Tina Andrews turned 12 years old in March of 1969. She lived in a brick home on Oak Street in McComb, near what is now Auto Zone.
Tina was the daughter of Fred and Doris Andrews. She had brothers: Danny, Michael, Ernest, and Freddy. And she had sisters: Winnie Fred, Eunice, Brenda, Donna, and Denise.
On August 13, 1969, Tina left her home and walked to the Tiger's Den, a teen hangout located in the basement at 101 Main Street (below what is now David Strong's law office). Once there, Tina happened upon a girlfriend of hers named BJ, and the two chatted. As they were talking, two men--a police officer and a police auxiliary officer--allegedly approached the girls and offered them a ride home. At "about dark," the two girls accepted the ride.
It is believed that another girl was with Tina and BJ in the car, but she was dropped off somewhere on Delaware Avenue around James Street. The men allegedly then drove past Tina's street and took the two girls to the oil well site on the west side of Schmidt Road. When it became evident to the girls that they might be in danger, each decided to make a run for it. Tina's friend bailed from the car and ran or walked the 3.5 miles to her home in East McComb. Tina was not so fortunate. She did not escape.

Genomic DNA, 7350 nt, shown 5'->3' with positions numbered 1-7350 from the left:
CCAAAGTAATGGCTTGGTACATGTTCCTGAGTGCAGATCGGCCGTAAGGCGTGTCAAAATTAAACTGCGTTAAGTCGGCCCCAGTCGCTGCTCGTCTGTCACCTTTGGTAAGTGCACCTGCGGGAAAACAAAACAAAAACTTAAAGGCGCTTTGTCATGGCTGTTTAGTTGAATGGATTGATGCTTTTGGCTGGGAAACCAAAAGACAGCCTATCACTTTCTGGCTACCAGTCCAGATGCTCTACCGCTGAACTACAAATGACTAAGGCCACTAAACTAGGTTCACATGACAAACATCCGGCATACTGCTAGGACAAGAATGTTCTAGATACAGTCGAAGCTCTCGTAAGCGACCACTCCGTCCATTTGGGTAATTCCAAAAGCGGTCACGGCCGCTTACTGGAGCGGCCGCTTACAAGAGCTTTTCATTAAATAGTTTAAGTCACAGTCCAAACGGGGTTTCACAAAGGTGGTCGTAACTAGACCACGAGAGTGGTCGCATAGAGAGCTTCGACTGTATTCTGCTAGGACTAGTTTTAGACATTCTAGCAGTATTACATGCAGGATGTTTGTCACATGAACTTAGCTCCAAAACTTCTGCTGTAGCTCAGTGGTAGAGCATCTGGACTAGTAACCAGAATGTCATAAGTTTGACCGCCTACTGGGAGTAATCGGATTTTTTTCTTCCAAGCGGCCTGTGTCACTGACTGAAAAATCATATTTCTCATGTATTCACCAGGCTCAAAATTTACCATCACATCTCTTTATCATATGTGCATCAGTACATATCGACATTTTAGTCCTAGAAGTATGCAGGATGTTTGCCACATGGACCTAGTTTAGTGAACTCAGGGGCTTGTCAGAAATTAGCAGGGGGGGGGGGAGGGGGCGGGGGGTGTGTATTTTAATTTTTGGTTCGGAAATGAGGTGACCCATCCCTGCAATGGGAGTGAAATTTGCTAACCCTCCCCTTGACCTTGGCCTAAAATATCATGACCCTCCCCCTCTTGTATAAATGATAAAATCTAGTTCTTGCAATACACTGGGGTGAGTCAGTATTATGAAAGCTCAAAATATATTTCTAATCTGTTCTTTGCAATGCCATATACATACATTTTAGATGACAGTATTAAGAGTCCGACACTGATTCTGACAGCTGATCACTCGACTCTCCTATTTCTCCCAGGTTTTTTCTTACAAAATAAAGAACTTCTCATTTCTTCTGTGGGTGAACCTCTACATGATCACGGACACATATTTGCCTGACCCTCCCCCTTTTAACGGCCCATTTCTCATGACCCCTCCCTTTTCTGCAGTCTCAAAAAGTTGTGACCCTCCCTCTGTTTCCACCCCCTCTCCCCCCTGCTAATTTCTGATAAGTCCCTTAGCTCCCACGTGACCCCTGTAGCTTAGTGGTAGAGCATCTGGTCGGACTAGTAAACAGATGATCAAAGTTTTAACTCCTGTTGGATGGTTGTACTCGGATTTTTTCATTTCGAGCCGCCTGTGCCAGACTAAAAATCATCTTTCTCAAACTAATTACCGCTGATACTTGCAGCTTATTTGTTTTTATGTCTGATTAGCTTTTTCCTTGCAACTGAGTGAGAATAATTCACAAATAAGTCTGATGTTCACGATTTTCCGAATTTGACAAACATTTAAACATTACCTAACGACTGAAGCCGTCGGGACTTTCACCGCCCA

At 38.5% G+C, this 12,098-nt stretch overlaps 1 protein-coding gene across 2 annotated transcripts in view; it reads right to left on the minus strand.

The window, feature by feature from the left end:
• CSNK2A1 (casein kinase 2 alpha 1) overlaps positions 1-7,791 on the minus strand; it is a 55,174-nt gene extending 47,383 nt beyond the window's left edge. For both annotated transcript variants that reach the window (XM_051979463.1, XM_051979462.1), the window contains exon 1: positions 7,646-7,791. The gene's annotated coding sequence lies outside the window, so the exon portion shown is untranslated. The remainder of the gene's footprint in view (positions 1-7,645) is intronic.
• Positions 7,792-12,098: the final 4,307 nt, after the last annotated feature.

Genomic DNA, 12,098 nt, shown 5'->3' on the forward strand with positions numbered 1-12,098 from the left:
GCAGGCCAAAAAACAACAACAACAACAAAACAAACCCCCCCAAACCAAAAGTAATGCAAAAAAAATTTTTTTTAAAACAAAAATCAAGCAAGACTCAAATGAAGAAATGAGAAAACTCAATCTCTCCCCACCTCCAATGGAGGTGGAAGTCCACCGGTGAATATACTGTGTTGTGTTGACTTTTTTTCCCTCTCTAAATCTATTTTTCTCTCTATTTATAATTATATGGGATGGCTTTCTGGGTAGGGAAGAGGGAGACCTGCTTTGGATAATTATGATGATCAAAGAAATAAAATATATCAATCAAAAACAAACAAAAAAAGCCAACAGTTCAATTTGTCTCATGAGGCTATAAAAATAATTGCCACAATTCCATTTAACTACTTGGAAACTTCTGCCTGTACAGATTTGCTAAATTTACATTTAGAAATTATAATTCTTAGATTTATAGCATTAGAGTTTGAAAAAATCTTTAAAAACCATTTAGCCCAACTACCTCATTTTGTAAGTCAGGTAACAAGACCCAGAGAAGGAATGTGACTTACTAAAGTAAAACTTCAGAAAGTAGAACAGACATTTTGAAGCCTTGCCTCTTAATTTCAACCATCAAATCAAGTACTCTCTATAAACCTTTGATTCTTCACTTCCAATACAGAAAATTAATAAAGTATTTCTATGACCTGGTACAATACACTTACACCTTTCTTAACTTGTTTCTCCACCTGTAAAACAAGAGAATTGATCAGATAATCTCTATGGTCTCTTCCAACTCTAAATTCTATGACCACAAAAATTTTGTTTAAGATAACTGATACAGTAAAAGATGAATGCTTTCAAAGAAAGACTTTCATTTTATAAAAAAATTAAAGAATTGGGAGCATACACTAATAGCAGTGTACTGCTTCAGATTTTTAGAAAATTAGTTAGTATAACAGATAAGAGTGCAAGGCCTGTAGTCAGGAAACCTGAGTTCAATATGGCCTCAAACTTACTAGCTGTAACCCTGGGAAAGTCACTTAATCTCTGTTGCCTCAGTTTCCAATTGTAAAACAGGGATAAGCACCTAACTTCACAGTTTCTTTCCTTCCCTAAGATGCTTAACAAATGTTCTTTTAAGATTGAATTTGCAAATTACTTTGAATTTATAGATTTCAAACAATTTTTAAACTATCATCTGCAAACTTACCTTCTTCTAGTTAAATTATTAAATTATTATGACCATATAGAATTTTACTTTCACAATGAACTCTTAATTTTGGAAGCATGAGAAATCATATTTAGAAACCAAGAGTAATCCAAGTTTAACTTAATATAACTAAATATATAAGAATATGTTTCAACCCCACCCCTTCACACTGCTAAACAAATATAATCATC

On August 23, 1969, a body was found at the oil well site on Schmidt Road. With forensics lacking by today's standards, and with people hesitant to talk about the crime, especially since it was rumored that police were involved, no one knew for sure who the body was, and the lone eyewitness, also a child, kept her silence until later.
Tina had been beaten and shot. A .38 appeared to have been the murder weapon. Tina's jaw was broken, and she was partially clothed. As of now, there's no confirmation that Tina was sexually assaulted, but it's not an unreasonable inference.
After an investigation by Donald Butler, a Highway Department investigator at the time, two McComb police officers were charged with the crime: Ted Fleming and Richard McIntosh. Before the case could even go to trial in 1971, one of those men would find himself the target of another investigation for sexual misconduct in Baton Rouge, Louisiana, the charges in which were subsequently dropped.
In Tina's case, William Guy and Wayne Dowdy represented McIntosh, and BD Statham and William Watkins represented the Fleming. Joe Pigott prosecuted for the State, and the case was heard in Judge Roach's courtroom. After two trials, McIntosh was acquitted, and prosecutors stated that they did not have enough evidence to continue prosecution of Fleming. However, both police officers were required to resign from the police department as a result of their alleged involvement in Tina's death.
It has been over four decades since Tina was murdered. The cases is cold, and there are no prospects of it ever being solved.
Please read the documents within our website; perhaps something will spark a memory and new information will surface that may finally bring Tina justice.